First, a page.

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|Title: ||Characterization of Electrodeposited Chitosan: an Interfacial Layer for Bio-assembly and Sensing|
|Authors: ||Buckhout-White, Susan Lynn|
|Advisors: ||Rubloff, Gary W|
|Department/Program: ||Material Science and Engineering|
|Sponsors: ||Digital Repository at the University of Maryland|
University of Maryland (College Park, Md.)
Engineering, Materials Science|
Chitosan, Electrodeposition, Raman, SERS
|Issue Date: ||2009|
|Abstract: ||Microfluidics and Lab-on-a-Chip devices have revolutionized the field of analytical biology. To fully optimize the potential of the microfluidic environment it is critical to be able to isolate reactions in specific locations within a channel. One solution is found using chitosan, an amine-rich biopolymer with pH responsive solubility. Induction of hydrolysis at patterned electrodes within the fluidic channel provides a means to spatially control the pH, thus enabling biochemical functionalization that is both spatially and temporally programmable.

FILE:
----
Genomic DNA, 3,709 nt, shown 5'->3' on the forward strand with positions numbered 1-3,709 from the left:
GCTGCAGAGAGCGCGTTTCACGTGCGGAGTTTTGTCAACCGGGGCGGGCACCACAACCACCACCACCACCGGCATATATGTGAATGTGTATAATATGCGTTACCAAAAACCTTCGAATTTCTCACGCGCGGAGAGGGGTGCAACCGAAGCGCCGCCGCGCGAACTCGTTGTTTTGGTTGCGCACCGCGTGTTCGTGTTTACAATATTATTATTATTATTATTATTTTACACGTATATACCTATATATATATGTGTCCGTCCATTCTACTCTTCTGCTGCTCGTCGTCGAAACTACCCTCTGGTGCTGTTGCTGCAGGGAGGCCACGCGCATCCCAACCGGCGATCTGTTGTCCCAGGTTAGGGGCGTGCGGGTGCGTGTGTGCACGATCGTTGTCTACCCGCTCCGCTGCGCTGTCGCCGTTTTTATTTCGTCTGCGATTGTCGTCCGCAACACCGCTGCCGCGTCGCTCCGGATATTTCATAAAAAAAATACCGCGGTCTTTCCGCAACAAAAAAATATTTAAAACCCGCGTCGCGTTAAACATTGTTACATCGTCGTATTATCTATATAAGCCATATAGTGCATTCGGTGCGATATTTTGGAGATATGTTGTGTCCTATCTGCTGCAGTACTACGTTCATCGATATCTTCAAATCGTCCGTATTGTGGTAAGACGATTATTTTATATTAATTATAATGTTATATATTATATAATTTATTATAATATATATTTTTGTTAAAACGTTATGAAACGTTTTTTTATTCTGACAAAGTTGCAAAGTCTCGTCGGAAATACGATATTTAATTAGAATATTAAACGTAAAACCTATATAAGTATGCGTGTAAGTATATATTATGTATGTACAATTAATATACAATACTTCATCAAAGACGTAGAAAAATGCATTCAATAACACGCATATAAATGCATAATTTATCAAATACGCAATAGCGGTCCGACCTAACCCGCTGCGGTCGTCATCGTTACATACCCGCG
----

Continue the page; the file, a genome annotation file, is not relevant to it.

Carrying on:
While chitosan electrodeposition has proven to be reliable at producing films, its growth characteristics are not well understood. In situ optical characterization methods of laser reflectivity, fluorescence microscopy and Raman spectroscopy have been employed to understand the growth rate inter diffusion and lateral resolution of the deposition process. These techniques have also been implemented in determining where a molecule bound to an amine site of the polymer is located within the film.
Currently, electrodeposited chitosan films are primarily used for tethering of biomolecules in the recreation of metabolic pathways. Beyond just a biomolecular anchor, chitosan provides a way to incorporate inorganic nanoparticles. These composite structures enable site-specific sensors for the identification of small molecules, an important aspect to many Lab-on-a-Chip applications. New methods for creating spatially localized sites for surface enhanced Raman spectroscopy (SERS) has been developed. These methods have been optimized for particle density and SERS enhancement using TEM and Raman spectroscopy. Through optimization, a viable substrate with retained chitosan amine activity capable of integration into microfluidics has been developed.|
|Appears in Collections:||UMD Theses and Dissertations|
Materials Science & Engineering Theses and Dissertations
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